The “Miwa” to whom he is referring to is Jiwoon "Miwa" Yang, a career observer. Miwa has attended nearly every Heroes esports event on North American soil. He is intimately familiar with the players, teams, and the game itself. The Americas Championship was his first major observing job. Despite the unfortunate pause, he still does observer work to this day. He caught up with us to reflect on the events of that legendary evening in Vegas before starting his shift on Heroes of the Dorm 2017.
“It wasn’t me who was observing the Cloud 9 vs COG series at Vegas; I was the backup observer who helps the main observer. I helped with spotting actions on the mini-map, as well as helping the casters by hovering over the talents on screen so that they could describe correctly what each does. The technology for the casters to do that by themselves wasn't available back then.”
What had happened in the chaos of the moment was a simple mistake that anyone could’ve made.
“Right here Babael mentions Jaina's level-16 talent choice. Back then her E (Cone of Cold) had two talents with the same artwork. So, I was trying to help him out by hovering over the talent icon, but in the process of doing so, I knocked over the main observer's keyboard on to the floor, which was behind the secondary observer's monitor, and at the edge of a busy table. Retrospectively thinking, it was a stupid place for the keyboard to be at really.”
The pause lasted for a good ten minutes. All but beaten, Cloud9 took this time to regain their bearings and wake up a little.
“We knew we had the weaker early game and we expected to be behind, but it was getting sketchy,” remembers Derek "Dunktrain" Arabian, then captain of Cloud9. “We were close to the breaking point where we actually might lose the game. Cognitive had a lot of pressure on us, and with one more mistake they could have probably gone core.”
In the moment, Dunktrain knew something odd had to be going on backstage. “We were slightly confused, because pauses from production without either team's request are very rare. We took the moment to calm down, because a lot of the mistakes we were making that game were just sloppy. We had just hit our power spike. We could win fights at that point and we knew it. We decided exactly what to do after the pause.”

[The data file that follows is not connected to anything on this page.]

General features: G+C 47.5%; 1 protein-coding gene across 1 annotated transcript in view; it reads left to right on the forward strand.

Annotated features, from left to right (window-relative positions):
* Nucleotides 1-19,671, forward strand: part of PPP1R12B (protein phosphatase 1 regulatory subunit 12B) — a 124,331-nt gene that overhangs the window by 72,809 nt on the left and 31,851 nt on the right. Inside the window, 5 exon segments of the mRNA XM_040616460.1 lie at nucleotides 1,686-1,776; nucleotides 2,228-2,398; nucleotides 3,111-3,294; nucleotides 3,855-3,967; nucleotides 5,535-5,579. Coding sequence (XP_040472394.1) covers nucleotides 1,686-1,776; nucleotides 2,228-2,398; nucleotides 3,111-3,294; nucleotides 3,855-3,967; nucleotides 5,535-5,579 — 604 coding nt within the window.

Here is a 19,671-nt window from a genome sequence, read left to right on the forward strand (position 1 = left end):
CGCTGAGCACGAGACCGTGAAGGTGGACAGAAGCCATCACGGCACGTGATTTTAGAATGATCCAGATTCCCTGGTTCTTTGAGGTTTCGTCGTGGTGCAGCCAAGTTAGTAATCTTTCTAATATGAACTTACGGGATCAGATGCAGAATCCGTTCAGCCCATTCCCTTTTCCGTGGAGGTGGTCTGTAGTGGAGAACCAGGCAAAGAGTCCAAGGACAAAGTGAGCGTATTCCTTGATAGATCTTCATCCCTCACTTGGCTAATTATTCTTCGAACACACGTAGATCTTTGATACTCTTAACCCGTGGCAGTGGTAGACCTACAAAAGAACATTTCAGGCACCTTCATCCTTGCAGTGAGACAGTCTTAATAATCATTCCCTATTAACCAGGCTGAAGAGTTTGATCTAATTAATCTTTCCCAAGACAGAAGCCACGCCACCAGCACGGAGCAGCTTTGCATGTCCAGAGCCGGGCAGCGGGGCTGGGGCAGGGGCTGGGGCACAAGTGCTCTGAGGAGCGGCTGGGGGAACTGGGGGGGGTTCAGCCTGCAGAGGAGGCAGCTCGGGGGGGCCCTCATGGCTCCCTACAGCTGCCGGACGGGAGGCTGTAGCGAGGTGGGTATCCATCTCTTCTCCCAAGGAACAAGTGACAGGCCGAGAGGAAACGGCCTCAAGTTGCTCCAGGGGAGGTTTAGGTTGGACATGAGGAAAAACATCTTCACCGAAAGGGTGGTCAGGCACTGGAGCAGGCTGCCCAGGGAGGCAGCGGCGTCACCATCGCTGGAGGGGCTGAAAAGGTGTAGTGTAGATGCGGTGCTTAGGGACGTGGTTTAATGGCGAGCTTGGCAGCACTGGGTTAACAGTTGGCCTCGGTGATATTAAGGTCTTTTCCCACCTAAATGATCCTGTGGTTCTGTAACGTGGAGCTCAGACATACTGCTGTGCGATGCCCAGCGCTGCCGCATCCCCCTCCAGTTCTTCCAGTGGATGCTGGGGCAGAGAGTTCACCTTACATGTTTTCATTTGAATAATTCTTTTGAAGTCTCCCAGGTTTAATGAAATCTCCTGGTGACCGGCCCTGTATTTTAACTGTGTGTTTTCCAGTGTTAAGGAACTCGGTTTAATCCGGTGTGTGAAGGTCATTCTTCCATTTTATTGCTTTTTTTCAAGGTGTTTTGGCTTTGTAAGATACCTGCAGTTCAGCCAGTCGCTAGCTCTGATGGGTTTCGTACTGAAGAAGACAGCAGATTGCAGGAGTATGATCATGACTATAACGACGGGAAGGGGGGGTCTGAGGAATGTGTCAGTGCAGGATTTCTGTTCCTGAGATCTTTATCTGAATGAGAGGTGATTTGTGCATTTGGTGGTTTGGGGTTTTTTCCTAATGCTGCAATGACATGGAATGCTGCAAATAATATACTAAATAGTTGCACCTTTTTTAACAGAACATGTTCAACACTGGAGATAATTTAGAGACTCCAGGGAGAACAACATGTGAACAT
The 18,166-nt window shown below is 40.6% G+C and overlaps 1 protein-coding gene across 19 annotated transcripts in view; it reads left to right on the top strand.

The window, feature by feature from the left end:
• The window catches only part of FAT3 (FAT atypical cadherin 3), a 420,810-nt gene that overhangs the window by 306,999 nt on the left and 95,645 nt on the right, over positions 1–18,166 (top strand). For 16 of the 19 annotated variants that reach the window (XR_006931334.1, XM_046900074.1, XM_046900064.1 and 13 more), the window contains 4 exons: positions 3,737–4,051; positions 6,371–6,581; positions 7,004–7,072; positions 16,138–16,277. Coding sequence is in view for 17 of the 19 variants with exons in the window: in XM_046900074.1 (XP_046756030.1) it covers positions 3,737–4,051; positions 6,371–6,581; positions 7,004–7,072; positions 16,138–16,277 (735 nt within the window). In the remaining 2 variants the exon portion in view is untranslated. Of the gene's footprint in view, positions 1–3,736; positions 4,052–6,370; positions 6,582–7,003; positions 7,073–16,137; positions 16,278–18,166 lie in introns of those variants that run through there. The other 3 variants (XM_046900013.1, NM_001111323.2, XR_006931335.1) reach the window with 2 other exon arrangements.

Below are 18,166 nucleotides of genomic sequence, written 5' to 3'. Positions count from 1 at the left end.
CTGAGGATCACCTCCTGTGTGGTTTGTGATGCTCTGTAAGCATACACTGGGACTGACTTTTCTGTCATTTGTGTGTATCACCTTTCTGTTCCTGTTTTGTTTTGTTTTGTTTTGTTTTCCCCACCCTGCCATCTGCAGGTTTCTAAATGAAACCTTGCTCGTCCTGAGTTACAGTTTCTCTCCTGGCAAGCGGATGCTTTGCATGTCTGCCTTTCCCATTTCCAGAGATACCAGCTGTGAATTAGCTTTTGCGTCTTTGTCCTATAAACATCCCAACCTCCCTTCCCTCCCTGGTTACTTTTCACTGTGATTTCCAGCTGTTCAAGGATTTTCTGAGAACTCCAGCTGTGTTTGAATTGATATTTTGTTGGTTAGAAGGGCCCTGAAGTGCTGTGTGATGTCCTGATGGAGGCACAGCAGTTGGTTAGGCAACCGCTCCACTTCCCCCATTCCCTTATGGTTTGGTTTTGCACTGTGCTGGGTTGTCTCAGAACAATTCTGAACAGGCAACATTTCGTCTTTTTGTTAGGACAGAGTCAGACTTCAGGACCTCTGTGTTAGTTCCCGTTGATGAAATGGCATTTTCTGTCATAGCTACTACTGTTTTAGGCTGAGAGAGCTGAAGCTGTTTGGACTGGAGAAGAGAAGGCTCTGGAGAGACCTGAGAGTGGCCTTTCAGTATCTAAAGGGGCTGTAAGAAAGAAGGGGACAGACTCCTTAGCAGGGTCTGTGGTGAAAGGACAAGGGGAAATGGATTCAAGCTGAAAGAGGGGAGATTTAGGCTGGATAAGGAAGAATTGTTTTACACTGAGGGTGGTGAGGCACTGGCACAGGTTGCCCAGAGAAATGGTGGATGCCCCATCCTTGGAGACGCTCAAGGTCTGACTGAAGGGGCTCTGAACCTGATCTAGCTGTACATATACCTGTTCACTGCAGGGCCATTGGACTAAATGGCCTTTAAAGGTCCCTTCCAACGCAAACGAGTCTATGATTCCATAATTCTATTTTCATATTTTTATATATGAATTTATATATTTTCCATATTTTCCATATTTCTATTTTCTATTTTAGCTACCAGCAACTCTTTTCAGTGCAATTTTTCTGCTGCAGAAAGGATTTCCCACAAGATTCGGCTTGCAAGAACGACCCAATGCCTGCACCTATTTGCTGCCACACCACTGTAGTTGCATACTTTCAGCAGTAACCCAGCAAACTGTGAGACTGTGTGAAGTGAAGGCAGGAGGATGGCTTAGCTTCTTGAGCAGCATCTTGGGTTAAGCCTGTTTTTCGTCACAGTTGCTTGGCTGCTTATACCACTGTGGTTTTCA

They talked about where the breakdown in communication was, and how they could rally together to win the battleground. “It was crazy; we discussed what we would do, exactly how they would react, and how we’d follow up on it. We baited a team fight right where we wanted it, and they didn’t play around it correctly. Their momentum fell apart.”
Ultimately, Cloud9 won that game on Tomb of the Spider Queen, as well as the next. Cognitive was eliminated, and their hopes at attending BlizzCon 2015 were extinguished.
Would they have beaten Cloud9 in a best-of-three? Past results say no. And while they were eliminated from the event, former Cognitive players have gone on to achieve great things with other teams. Melee assassin Mike "Glaurung" Fisk went on to compete at BlizzCon 2016 with the core of Cloud9 as Denial eSports, and support player Jeffery “Iakona” Dolan now plays for Superstars, a North American HGC team now firmly holding onto their spot in the HGC.
They didn’t lose their housing, and in fact went on to compete at more regional LAN events before parting ways with the organization, which ultimately closed its doors at the end of 2016.
If you witness a pause in competitive Heroes of the Storm and see folks spamming “323” in the chat, now you know the emotional roller coaster to which they are referring.